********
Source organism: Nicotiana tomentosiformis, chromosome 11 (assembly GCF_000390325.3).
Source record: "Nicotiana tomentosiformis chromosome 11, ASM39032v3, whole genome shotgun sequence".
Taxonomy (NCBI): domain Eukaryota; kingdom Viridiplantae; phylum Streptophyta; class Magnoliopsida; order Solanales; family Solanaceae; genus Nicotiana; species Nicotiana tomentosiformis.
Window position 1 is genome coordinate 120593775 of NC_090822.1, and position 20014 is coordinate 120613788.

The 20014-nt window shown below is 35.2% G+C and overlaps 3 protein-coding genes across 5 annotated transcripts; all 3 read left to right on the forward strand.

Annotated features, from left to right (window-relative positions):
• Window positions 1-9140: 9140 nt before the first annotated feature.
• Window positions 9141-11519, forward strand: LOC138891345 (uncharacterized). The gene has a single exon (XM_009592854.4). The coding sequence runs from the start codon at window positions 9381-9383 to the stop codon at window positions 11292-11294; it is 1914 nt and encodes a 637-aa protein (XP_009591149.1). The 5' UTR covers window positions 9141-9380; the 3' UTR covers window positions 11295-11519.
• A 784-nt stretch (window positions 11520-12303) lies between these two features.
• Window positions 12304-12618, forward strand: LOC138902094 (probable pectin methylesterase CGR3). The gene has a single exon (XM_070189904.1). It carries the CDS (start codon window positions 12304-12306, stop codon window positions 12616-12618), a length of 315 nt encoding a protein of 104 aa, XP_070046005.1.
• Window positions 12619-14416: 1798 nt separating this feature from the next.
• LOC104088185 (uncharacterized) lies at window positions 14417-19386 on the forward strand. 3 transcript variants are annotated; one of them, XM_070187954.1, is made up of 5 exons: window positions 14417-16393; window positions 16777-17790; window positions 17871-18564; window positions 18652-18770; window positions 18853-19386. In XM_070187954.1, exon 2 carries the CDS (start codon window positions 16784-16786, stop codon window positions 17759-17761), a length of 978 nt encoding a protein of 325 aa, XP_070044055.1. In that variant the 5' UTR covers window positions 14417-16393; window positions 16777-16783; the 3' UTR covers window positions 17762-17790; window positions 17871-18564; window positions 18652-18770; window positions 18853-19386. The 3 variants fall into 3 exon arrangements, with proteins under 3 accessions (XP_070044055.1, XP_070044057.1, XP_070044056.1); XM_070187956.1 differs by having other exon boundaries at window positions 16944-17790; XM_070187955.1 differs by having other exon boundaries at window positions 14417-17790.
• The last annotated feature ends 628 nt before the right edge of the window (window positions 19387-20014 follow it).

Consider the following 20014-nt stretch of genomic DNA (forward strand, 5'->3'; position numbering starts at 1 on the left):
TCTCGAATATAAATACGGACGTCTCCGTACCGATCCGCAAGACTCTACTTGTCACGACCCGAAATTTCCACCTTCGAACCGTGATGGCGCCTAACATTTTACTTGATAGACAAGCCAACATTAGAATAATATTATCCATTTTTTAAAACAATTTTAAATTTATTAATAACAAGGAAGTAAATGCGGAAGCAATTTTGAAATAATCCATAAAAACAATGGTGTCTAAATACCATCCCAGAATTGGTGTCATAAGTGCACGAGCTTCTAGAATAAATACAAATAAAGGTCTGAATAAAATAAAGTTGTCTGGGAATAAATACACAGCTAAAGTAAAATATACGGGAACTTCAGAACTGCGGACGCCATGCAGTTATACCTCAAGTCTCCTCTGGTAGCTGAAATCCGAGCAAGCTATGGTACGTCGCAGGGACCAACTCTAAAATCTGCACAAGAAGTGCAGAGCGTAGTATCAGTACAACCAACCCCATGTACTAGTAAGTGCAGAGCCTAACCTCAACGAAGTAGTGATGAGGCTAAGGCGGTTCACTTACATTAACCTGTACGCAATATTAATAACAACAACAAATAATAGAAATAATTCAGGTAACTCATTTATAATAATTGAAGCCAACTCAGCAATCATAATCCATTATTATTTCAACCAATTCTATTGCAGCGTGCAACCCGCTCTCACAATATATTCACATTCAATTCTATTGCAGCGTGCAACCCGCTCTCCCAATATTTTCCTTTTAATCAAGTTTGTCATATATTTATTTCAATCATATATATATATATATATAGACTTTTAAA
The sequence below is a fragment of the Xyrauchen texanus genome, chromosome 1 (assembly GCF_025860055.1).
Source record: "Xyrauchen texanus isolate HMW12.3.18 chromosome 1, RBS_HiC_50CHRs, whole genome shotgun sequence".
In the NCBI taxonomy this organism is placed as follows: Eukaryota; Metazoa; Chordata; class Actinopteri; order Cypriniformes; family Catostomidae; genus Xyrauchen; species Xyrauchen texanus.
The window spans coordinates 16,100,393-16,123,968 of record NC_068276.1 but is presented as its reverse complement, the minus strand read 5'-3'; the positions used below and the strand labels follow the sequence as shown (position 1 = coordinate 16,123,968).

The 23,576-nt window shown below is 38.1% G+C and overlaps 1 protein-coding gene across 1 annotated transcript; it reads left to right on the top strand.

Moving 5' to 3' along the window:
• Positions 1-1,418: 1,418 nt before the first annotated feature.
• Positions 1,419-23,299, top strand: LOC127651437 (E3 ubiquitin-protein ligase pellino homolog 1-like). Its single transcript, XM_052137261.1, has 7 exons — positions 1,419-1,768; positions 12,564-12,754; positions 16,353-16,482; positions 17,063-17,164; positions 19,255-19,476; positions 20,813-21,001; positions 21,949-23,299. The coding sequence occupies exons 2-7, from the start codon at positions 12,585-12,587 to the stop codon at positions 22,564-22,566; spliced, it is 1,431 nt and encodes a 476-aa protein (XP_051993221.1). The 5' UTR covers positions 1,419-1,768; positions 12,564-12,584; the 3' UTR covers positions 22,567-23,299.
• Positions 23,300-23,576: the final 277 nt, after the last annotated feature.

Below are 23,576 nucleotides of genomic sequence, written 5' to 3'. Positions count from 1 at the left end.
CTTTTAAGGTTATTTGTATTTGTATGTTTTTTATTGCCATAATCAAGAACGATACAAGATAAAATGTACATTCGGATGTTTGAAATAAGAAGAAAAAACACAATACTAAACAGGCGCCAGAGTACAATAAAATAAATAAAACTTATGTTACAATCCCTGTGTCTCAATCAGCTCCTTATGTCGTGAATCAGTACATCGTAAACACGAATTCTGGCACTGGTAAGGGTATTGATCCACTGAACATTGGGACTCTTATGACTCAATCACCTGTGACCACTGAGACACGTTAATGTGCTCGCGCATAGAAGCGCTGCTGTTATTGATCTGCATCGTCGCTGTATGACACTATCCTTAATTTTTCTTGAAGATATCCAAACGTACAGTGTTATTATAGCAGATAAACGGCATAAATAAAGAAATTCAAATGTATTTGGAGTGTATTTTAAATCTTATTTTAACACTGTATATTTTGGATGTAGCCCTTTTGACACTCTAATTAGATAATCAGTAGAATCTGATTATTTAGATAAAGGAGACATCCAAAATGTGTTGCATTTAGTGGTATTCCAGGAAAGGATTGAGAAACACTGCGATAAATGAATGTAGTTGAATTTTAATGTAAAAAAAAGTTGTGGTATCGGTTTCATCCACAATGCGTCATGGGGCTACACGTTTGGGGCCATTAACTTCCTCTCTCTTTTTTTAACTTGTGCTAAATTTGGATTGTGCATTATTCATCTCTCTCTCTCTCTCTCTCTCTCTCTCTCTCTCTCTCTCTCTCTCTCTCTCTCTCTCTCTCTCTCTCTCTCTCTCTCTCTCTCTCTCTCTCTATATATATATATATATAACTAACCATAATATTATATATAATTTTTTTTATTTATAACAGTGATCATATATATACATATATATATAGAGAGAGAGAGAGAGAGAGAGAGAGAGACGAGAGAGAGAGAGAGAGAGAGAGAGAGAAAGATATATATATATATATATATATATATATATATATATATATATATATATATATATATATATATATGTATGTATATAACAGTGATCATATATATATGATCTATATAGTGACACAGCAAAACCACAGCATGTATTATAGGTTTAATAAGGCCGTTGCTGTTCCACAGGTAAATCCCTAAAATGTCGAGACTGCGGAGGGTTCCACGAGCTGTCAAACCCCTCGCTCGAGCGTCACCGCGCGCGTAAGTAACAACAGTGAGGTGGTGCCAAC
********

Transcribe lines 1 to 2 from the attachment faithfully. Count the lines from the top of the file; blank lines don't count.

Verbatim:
Source organism: Nicotiana tomentosiformis, chromosome 11 (assembly GCF_000390325.3).
Source record: "Nicotiana tomentosiformis chromosome 11, ASM39032v3, whole genome shotgun sequence".